I’d seen the luke warm reviews but I loved Lock Stock, I liked Snatch and didn’t mind Sherlock – how bad could be, I thought (conveniently forgetting about Swept Away)? At the very least I was expecting a stylish popcorn romp, an hour and a half of flash suits, flash photography and witty one liners. I left the cinema feeling like that was an hour of a half of my life that I was never going to get back. Seriously Guy, what were you thinking?
I stood in the shower for 15 minutes before writing this post trying to remember what the plot was and honestly I’m still drawing a blank. Possibly something to do with a nuclear weapon? Now don’t get me wrong, I love spy movies. I love James Bond, I genuinely enjoyed Kingsman and I even liked the last two Mission Impossibles despite Tom Cruise’s being in them, all the time. But this just left me completely cold (ok, and a little bit hot with rage that films like this, with budgets like this, are even allowed to get made anymore.)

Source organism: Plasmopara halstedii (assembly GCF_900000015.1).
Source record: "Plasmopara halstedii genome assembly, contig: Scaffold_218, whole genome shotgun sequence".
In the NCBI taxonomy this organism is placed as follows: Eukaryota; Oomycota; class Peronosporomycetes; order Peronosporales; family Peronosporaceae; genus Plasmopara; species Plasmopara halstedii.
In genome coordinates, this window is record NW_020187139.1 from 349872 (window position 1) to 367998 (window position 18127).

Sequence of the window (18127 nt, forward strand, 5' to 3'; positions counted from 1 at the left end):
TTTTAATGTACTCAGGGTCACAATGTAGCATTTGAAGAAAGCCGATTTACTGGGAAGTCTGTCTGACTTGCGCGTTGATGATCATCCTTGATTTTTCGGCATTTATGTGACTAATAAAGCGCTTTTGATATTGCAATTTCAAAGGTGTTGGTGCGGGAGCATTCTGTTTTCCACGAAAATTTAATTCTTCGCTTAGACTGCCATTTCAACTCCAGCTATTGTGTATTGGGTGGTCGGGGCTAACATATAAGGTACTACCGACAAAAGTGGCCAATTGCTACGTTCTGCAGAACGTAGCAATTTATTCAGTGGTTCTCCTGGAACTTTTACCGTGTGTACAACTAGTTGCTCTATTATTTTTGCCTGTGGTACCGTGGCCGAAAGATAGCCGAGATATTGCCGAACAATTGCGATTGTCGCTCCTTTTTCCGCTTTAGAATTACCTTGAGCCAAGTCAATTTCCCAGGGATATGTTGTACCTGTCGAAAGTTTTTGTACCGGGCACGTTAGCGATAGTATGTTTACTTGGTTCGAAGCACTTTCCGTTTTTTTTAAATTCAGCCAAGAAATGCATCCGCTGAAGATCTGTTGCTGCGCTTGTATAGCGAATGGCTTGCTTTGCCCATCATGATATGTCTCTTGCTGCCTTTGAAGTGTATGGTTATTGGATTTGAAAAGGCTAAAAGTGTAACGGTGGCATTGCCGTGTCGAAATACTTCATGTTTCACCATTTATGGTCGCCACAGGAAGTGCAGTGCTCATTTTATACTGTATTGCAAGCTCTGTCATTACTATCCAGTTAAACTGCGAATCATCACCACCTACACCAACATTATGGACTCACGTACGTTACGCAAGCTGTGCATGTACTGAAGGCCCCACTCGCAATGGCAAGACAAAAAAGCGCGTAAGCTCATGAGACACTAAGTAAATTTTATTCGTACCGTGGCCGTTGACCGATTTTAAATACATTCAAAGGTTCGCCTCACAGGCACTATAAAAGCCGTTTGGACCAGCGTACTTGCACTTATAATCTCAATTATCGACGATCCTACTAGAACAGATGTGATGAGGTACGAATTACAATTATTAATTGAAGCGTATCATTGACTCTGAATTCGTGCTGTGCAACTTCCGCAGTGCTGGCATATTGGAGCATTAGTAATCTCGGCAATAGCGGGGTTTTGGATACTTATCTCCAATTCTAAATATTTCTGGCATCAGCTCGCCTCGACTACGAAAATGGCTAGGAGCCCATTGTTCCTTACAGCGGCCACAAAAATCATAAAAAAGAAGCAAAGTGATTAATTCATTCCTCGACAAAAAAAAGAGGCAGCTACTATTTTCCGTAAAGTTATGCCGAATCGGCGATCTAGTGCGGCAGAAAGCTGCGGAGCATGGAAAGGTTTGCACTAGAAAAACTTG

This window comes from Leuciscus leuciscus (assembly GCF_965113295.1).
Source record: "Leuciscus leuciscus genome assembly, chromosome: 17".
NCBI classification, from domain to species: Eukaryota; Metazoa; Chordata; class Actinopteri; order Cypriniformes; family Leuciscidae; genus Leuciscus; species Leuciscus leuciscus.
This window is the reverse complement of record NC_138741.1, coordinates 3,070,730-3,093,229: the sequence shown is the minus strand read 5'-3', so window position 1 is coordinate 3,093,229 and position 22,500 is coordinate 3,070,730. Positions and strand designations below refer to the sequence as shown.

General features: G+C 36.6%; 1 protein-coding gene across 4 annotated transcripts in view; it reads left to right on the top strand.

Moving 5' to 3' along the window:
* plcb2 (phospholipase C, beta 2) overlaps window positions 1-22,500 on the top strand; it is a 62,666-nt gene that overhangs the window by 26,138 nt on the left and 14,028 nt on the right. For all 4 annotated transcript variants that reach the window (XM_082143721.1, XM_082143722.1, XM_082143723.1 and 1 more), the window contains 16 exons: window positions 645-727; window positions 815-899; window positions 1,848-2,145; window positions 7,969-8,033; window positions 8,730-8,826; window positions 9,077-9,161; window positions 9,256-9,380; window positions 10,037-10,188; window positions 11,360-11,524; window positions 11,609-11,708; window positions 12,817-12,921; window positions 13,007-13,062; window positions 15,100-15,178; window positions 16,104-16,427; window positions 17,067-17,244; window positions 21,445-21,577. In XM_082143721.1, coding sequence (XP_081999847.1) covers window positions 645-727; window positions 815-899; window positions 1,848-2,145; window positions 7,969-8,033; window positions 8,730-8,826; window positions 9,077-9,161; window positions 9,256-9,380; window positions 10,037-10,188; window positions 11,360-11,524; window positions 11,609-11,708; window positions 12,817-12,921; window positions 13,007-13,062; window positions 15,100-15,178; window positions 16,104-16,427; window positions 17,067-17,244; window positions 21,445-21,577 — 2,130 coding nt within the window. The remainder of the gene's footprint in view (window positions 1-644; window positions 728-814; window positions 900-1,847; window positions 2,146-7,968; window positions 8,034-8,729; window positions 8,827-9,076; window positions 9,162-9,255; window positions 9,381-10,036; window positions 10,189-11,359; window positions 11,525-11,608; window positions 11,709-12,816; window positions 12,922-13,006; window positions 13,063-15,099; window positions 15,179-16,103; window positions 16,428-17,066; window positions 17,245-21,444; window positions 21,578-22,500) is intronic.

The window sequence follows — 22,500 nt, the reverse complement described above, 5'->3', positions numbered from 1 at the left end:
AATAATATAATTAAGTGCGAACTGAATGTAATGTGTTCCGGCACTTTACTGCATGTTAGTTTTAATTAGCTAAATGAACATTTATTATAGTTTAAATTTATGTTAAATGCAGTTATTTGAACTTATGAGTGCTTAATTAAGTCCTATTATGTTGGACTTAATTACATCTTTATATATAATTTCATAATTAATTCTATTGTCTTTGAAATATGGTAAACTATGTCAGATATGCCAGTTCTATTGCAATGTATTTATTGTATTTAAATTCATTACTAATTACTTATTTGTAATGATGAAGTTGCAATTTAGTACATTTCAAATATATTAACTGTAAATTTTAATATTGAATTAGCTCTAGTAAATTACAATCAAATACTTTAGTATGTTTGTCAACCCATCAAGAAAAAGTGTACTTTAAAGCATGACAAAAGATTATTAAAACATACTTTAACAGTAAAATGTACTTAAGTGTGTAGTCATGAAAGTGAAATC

Here are my three main gripes with The Man from U.N.C.L.E (condensed from a much longer list, because it’s quite a sunny day outside and I could actually spend the entire afternoon ranting about how crap this film was):
Its complete lack of emotional depth. Not once did I care even slightly about a single one of the characters in this entire film. There’s zero chemistry between anyone on screen and the motivation for their actions is either totally spurious or non-existent, even when it comes to wanting to procure a nuclear weapon to, presumably, destroy the entire planet. It’s as if Guy Ritchie either a) skipped the first class of screenwriting school (you know, the bit where you’re supposed to make us care) or b) has so little respect for his audience that he doesn’t think we’ll even notice, what with all the shiny cars and exploding speed boats to look at.
No sense of time Why set a film in the cold war era if you have no interest in doing any research beyond the clothes and watches? Apart from the fact that Henry Cavill sounds like he’s doing the voice over for a 1950s toothpaste commercial, I don’t think I would have even noticed when it was set apart from the lack of Bourne/Mission Impossible style super-gadgetry and the odd reference to the Red Peril. There’s virtually no tension between the two leads despite the fact that they’re working for opposing sides of the iron curtain, and Ritchie must have spent the historical advisor’s fee on Henry Cavill’s hair gel because the script actually includes the line “Loving your work” not once, but twice. They might as well have just taken a selfie and had done with it.